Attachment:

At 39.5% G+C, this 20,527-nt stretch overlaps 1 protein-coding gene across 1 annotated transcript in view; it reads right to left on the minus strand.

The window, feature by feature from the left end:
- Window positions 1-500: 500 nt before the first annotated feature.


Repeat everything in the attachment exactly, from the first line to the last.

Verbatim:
At 39.5% G+C, this 20,527-nt stretch overlaps 1 protein-coding gene across 1 annotated transcript in view; it reads right to left on the minus strand.

The window, feature by feature from the left end:
- Window positions 1-500: 500 nt before the first annotated feature.